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Re: Cmd mv: Owner/group copy

From: Bob Proulx
Subject: Re: Cmd mv: Owner/group copy
Date: Fri, 8 Feb 2013 12:37:09 -0700
User-agent: Mutt/1.5.21 (2010-09-15)

Filip Kocina wrote:
> I'd like to ask you why the owner and the group of a file is retained
> while moving a file via mv.

Moving a file on the same filesystem does not copy the file.  Moving a
file from one directory to another on the same filesystem simply
creates a new inode pointer in the new directory and deletes the inode
pointer from the old.  The data in the file itself is unchanged.
Effectively the file did not move at all but only the directory
entries pointing to it.  It is only the directory that changes.

  dir1 --> file1     dir2
  dir1     file1 <-- dir2

Moving a file from one filesystem to another does necessarily mean
copying the file.  In that case it is similar to a cp then rm.  The
permissions and ownership depend upon the priviledge of the user
process doing the copy and remove.  Root is the superuser and has full
permission and the file will be as similar as possible to the previous
move on the same filesystem.  But non-root will be left with owning
the file.

Also think about the case where a file has many hardlinks to it.
There is exactly one file and one inode and the perm:owner:group is
stored in the inode.  Moving a file on the same filesystem does not
change this but just creates a new hardlink and deletes the old.

> I was surprised when I made a file as root in home directory of
> another user

The root user is the superuser and has the power to do this.

> and moved this file as this another user into /tmp. I mean the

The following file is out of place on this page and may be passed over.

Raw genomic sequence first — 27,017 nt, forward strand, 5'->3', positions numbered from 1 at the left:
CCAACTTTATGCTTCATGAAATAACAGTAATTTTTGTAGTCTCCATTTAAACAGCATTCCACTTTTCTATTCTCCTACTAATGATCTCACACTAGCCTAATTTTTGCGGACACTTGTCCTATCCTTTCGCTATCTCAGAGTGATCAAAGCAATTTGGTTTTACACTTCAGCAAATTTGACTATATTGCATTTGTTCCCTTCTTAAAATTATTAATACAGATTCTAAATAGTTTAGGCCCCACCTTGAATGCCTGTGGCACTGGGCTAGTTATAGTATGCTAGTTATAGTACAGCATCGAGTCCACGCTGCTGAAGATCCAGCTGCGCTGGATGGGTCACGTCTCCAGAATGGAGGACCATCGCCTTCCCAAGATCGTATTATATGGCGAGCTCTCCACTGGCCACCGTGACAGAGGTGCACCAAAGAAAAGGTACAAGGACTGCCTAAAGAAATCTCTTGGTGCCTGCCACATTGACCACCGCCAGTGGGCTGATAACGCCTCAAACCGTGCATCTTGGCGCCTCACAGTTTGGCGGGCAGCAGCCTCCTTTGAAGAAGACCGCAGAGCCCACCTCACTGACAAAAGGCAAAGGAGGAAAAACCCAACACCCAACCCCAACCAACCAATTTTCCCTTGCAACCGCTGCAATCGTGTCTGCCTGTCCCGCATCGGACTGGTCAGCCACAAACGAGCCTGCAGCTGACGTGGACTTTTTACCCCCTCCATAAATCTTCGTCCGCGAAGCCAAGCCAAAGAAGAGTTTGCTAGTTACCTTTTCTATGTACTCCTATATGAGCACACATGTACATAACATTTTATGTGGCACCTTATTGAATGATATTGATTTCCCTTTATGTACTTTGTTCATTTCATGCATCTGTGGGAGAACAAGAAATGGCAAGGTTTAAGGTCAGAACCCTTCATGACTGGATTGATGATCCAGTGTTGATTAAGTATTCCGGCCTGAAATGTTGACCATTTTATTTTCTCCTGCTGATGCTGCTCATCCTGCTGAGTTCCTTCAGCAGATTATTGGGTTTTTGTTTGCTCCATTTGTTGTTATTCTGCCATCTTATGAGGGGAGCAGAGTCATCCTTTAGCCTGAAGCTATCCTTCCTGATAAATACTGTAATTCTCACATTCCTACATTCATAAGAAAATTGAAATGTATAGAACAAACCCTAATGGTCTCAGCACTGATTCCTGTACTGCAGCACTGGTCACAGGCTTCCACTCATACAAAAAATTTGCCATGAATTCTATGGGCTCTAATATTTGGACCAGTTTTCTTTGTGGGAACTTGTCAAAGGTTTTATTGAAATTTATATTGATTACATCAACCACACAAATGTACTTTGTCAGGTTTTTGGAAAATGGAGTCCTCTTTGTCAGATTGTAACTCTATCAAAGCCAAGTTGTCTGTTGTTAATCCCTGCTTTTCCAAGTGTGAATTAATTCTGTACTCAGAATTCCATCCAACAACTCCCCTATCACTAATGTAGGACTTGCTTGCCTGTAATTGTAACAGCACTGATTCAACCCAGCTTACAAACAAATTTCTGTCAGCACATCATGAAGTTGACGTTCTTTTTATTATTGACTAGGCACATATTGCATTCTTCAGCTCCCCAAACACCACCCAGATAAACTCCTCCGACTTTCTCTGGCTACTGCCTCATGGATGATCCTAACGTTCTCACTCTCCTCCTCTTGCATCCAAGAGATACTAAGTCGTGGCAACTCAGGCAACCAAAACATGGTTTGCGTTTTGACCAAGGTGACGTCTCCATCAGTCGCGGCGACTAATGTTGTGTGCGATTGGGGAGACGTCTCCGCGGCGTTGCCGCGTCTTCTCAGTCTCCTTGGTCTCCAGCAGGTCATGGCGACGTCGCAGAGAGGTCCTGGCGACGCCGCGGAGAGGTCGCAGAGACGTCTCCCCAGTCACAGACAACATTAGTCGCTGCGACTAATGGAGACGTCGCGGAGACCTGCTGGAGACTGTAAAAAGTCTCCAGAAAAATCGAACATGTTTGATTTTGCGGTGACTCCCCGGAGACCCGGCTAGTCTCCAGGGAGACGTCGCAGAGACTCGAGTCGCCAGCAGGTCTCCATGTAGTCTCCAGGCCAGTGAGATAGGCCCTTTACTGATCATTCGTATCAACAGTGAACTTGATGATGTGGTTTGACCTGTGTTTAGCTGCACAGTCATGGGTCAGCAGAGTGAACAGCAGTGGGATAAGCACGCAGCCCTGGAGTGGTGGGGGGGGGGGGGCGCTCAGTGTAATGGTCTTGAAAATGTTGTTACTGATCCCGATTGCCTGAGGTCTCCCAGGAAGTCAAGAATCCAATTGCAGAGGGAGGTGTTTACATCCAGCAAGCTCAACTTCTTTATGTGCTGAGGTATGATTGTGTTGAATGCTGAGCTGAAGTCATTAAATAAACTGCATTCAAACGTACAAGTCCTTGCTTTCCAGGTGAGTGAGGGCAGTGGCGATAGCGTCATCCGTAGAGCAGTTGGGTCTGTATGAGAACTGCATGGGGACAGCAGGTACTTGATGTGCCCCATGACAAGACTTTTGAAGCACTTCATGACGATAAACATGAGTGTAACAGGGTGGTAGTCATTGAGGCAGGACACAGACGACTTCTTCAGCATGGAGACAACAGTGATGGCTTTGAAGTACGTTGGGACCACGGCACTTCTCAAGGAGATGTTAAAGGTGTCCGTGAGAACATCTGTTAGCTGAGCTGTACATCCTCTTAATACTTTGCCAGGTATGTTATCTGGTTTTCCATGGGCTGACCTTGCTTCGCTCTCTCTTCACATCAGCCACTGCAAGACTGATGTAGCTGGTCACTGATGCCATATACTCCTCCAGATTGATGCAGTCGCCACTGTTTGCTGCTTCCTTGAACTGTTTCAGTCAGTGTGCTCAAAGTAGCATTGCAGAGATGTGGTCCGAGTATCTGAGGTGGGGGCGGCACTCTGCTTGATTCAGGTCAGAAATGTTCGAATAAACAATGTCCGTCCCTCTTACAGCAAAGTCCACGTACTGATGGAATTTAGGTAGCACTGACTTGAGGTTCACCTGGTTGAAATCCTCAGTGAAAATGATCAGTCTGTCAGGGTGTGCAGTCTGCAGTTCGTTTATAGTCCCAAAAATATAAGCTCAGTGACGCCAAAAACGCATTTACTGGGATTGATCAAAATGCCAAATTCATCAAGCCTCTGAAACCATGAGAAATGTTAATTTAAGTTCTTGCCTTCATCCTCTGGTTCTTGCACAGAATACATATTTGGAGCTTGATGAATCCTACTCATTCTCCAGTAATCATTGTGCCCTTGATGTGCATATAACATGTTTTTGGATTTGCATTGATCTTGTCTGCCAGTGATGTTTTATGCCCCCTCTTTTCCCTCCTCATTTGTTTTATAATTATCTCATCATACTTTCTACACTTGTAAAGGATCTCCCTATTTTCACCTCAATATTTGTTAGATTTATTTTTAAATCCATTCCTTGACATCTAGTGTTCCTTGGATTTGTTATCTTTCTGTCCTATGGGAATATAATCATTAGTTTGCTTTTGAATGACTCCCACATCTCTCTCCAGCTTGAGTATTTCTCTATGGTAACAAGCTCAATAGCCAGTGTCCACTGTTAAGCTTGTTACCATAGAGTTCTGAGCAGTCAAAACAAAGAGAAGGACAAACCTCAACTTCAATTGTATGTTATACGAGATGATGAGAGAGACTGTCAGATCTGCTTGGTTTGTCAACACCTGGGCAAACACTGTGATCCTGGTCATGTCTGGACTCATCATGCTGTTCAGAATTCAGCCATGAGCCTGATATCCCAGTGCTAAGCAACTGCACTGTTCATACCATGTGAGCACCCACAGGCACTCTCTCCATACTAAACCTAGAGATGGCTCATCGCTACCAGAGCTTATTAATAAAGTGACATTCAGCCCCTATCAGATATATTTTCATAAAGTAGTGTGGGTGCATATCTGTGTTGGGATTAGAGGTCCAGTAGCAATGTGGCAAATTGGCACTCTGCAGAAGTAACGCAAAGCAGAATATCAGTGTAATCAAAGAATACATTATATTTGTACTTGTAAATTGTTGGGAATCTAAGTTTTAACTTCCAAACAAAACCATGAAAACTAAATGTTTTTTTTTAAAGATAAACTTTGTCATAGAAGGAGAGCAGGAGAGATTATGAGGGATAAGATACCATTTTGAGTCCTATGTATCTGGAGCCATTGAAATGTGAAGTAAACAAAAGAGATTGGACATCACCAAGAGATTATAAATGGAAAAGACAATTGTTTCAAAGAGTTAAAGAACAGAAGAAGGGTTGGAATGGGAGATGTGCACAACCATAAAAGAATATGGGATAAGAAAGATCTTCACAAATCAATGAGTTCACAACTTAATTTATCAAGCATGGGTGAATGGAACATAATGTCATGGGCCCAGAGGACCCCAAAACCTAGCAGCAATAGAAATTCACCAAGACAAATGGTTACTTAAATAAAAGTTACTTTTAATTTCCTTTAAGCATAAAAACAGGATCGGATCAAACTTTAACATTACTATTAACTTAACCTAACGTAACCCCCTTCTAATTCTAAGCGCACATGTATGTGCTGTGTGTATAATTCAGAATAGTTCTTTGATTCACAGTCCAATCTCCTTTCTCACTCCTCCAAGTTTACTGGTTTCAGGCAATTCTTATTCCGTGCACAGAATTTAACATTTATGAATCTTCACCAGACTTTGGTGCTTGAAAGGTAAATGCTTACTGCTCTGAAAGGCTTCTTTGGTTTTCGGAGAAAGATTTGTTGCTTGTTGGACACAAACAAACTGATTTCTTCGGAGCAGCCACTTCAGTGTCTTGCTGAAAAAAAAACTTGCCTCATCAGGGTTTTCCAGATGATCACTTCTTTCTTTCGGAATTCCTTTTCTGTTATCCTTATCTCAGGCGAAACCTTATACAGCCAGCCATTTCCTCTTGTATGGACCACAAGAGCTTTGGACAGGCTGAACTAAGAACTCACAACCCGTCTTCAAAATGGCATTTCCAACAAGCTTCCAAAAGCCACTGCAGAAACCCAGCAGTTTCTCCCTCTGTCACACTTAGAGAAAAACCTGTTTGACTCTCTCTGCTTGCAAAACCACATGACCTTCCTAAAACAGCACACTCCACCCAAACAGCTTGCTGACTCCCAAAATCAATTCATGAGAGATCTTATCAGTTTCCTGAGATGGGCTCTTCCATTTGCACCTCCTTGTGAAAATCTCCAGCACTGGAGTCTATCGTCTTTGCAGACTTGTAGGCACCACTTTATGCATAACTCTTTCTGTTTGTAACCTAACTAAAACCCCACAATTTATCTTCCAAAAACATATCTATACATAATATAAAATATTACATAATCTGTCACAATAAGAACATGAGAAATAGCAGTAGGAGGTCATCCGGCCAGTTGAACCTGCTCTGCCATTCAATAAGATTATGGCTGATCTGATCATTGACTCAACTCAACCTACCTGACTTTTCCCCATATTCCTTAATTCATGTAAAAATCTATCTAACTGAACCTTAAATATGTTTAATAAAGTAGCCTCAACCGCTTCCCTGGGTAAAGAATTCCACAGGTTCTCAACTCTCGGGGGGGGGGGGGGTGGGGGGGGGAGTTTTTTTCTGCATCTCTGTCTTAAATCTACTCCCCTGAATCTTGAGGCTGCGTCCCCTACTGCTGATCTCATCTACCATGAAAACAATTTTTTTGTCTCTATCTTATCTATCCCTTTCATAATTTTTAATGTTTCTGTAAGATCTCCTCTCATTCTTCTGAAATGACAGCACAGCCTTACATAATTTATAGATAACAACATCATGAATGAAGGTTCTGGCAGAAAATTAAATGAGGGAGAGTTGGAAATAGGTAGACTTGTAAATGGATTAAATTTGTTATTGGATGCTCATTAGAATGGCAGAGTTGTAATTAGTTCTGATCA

> preservation is rather logical, but if this another user renamed
> this file to a not very smooth-tongued name, the user who owns this
> file could be compromised.

You did not explain the problem with a "not very smooth-tongued name,
the user who owns this file could be compromised" and therefore I do
not understand the problem you are worried about.  As you might
imagine this policy has been around for many decades and if there were
a security problem with it then it would have been fixed years ago.
Therefore it probably doesn't have a problem.

With great power comes great responsibility.  The root superuser must
be careful.  Root does have the power to create problems.  It needs
this in order to solve problems.

There is no such problem for a non-root normal user.

> I know there is an easy solution: not to move file into a directory
> of another user, but still, this behavior of mv is little weird for
> me.

You may feel it is weird but it is the correct behavior.

Also see this FAQ for related information.


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